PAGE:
FAQs for New Tuesday/Friday Members
FAQs for new members and runners who would like to join Tuesday and Friday runs.
We are a fell running club, and we are happy to welcome visitors and potential new members. We want everyone to enjoy their run, so here is some key information and some FAQs which will hopefully help you to decide if we, and our Tuesday / Friday runs, are right for you. Read the notes below to see if we you would fit in with the group.
“Fell” is just another word for a hill or mountain, and fell running is a type of hill or mountain running. Fell running is an all-terrain sport and often involves routes with no paths and mountain summits: depending on the area you should expect open moorland, rocky grass, bogs, tussocks, heather, boulder fields and some very steep climbs and descents which may not be runnable. It is quite different from trail running, which generally involves running at lower/valley level on good footpaths and bridleways. As such, some new members find that fell running requires a higher level of base fitness than road / trail running, and a certain level of mountain awareness.
On Tuesday and Friday morning the group meets for a 10:00am start. This group is generally made up of this who are retired or have time during the working week to get out on the fells during the day. Generally we run as one group, but sometimes there are splinter groups who decide they want a short/longer run. Sometimes there is also a small group who jog and walk to build up their running ability. There is also a walking group for those who need a day off from running or just enjoy a social walk and chat.
In summer, this is usually a run or about 10k/12k for about 1 ½ to 2 hours on the fells (more likely on trails in the winter). It is important to say that this is not a guided or led run; it is a group of runners who wish to run together at a steady pace. Although there will usually be somebody who decides on the route and helps on navigation, you will be responsible for yourself in terms of carrying appropriate kit (read below) and your ability to read a map, know where you are and how to get back to where you started. Throughout the year the group is always aware of the weather conditions and routes selected will always take the weather conditions into consideration.
You’ll already be a reasonably capable trail, fell or road runner who can comfortably run approx 8-12min / Kilometre pace on hilly trails (or 30-35 minute park run), be happy to walk/jog up, and definitely run down, steeper climbs. It’s not a group suitable for those completely new to off-terrain running, or who have never spent time in the mountains. If this is you, then consider building up endurance and fitness at local park runs which provide a wonderful community for new runners, or by joining the walking / jogging group if they are out on the day. If you live in Ambleside, a good guide is you would be capable of getting to the summit of Loughrigg from the Rothay Park Bridge in around 30-40 mins.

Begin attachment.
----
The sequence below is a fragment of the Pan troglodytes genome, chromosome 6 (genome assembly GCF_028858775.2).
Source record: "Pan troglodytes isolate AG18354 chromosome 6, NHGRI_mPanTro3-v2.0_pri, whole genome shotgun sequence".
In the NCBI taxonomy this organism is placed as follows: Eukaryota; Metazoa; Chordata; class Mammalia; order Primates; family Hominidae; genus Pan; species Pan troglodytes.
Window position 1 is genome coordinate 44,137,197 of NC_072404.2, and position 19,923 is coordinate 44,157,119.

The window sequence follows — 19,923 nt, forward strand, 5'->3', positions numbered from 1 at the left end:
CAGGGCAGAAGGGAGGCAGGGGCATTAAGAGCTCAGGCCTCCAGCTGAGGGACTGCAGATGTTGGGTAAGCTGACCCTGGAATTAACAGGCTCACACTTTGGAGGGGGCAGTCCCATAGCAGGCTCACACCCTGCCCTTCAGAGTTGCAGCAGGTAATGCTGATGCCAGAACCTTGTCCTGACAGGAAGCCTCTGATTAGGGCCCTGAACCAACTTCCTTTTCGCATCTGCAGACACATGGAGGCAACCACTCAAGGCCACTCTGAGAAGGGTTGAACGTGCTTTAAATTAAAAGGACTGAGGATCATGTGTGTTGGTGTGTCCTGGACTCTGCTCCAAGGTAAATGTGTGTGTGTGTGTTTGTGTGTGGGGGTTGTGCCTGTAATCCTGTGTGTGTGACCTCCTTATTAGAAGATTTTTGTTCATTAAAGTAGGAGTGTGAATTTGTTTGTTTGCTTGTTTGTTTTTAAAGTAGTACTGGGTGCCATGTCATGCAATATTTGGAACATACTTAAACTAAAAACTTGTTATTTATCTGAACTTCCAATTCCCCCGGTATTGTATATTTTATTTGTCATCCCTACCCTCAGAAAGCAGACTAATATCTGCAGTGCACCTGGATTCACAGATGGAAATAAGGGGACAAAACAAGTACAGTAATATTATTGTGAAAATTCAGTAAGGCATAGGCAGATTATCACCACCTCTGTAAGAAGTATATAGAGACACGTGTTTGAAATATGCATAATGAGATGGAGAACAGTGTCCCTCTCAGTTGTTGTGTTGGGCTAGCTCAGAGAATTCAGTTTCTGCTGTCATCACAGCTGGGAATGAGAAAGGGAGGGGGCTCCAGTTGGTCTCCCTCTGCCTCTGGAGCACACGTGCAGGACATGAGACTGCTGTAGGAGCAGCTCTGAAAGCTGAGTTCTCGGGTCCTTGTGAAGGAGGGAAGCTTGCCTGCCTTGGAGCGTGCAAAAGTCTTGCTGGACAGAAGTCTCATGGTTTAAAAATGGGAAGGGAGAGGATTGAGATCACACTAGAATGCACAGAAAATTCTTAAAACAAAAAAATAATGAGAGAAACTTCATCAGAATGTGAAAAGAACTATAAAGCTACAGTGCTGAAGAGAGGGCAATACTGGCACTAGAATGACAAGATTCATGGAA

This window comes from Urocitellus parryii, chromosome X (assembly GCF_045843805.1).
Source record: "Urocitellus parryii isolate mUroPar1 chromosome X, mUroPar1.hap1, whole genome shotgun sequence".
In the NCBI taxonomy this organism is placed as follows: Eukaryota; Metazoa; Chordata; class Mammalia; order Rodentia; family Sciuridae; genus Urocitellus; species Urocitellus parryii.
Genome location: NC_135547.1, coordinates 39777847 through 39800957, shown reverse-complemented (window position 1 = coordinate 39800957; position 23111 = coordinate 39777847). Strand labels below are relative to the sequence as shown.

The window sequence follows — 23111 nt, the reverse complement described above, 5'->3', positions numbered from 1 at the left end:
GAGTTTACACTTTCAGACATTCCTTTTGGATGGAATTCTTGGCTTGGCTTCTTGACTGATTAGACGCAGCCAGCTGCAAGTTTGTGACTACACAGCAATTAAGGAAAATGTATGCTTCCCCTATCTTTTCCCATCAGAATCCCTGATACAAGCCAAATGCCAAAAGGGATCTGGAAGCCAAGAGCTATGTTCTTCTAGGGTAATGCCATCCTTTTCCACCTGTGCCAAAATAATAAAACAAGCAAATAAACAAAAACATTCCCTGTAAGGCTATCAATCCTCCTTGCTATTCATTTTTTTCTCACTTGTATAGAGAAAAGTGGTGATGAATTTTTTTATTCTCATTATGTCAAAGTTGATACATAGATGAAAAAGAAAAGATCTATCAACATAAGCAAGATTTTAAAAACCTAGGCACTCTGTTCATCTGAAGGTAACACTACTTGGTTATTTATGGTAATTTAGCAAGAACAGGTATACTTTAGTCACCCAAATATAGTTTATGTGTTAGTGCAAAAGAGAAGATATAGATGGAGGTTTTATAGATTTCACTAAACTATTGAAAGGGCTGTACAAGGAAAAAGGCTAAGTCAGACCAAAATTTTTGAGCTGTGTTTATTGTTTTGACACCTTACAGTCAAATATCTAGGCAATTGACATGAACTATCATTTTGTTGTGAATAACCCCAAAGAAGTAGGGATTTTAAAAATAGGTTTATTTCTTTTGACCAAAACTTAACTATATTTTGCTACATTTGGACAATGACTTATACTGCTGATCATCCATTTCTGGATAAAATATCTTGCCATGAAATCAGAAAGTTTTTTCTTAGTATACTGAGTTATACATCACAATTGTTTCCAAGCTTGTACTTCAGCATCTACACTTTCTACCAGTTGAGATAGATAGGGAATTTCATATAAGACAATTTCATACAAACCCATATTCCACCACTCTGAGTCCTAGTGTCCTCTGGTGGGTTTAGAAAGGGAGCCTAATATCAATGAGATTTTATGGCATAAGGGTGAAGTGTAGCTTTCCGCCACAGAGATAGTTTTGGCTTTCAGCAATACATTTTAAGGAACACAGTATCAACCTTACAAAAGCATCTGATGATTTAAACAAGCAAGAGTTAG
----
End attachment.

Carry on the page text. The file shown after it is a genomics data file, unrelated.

Nobody will ever be left behind in this group, but for everybody’s safety and enjoyment you should ensure these Club runs are right for you. Contact John Gomersall : email@example.com if in any doubt.
Summer runs on the fells (or winter trail runs)
Regardless of the group, nearly all of our summer runs are higher fell runs and often over mountain summits so you will need to carry appropriate kit. This will mean fell shoes, full waterproofs (with taped seams), hat and gloves, a map of the area, a compass, a whistle and some food. Consider: an emergency “bivvy bag”, extra thermal top, tiny first aid kit, mobile phone. This equipment is for your safety: the weather in the hills can change rapidly, and it is vital that you are properly prepared for a situation in which you become lost, heavily fatigued or incapacitated owing to illness or injury. This suggested kit is the bare minimum, and you should carry additional kit depending upon the conditions.
Winter runs on the fells
Add more layers, consider a heavier duty jacket and trousers, waterproof mittens/gloves, more food, a decent head torch with spare batteries or back up head torch.
Many runners choose not to take water on the shorter/medium summer runs. On longer runs you may choose to either carry a little water and/or refill/drink from mountain streams on the route (potentially several times on long routes). However, some routes are almost or completely dry, so check the route and weather forecast and ensure you start with sufficient water. If intending to refill on the route, consider the water quality and whether to use water purification tablets or a filter bottle.
No. If you require any form of personal insurance you must organise this yourself.